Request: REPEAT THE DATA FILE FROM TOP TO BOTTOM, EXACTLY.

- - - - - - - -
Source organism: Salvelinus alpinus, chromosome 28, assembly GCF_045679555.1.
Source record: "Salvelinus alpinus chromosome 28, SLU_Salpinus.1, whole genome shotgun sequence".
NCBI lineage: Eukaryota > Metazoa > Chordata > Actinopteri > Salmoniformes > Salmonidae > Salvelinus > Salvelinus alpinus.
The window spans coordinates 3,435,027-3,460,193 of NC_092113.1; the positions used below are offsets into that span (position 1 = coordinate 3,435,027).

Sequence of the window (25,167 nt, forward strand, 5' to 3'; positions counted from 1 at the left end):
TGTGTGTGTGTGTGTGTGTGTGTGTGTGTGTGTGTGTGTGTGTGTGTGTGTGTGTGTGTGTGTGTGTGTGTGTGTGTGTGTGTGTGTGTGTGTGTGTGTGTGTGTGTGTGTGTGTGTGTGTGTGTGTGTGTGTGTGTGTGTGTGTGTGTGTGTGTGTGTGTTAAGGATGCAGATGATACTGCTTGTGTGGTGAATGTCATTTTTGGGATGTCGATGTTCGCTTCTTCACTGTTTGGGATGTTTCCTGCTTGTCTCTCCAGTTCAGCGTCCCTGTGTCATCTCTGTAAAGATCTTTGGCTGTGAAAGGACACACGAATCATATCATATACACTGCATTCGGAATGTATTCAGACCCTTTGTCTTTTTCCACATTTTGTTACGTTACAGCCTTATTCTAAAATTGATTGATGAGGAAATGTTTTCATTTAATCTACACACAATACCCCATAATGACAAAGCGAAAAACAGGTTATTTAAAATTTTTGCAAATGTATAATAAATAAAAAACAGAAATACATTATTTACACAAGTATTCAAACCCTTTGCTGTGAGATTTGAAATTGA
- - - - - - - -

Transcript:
Source organism: Salvelinus alpinus, chromosome 28, assembly GCF_045679555.1.
Source record: "Salvelinus alpinus chromosome 28, SLU_Salpinus.1, whole genome shotgun sequence".
NCBI lineage: Eukaryota > Metazoa > Chordata > Actinopteri > Salmoniformes > Salmonidae > Salvelinus > Salvelinus alpinus.
The window spans coordinates 3,435,027-3,460,193 of NC_092113.1; the positions used below are offsets into that span (position 1 = coordinate 3,435,027).

Sequence of the window (25,167 nt, forward strand, 5' to 3'; positions counted from 1 at the left end):
TGTGTGTGTGTGTGTGTGTGTGTGTGTGTGTGTGTGTGTGTGTGTGTGTGTGTGTGTGTGTGTGTGTGTGTGTGTGTGTGTGTGTGTGTGTGTGTGTGTGTGTGTGTGTGTGTGTGTGTGTGTGTGTGTGTGTGTGTGTGTGTGTGTGTGTGTGTGTGTGTTAAGGATGCAGATGATACTGCTTGTGTGGTGAATGTCATTTTTGGGATGTCGATGTTCGCTTCTTCACTGTTTGGGATGTTTCCTGCTTGTCTCTCCAGTTCAGCGTCCCTGTGTCATCTCTGTAAAGATCTTTGGCTGTGAAAGGACACACGAATCATATCATATACACTGCATTCGGAATGTATTCAGACCCTTTGTCTTTTTCCACATTTTGTTACGTTACAGCCTTATTCTAAAATTGATTGATGAGGAAATGTTTTCATTTAATCTACACACAATACCCCATAATGACAAAGCGAAAAACAGGTTATTTAAAATTTTTGCAAATGTATAATAAATAAAAAACAGAAATACATTATTTACACAAGTATTCAAACCCTTTGCTGTGAGATTTGAAATTGA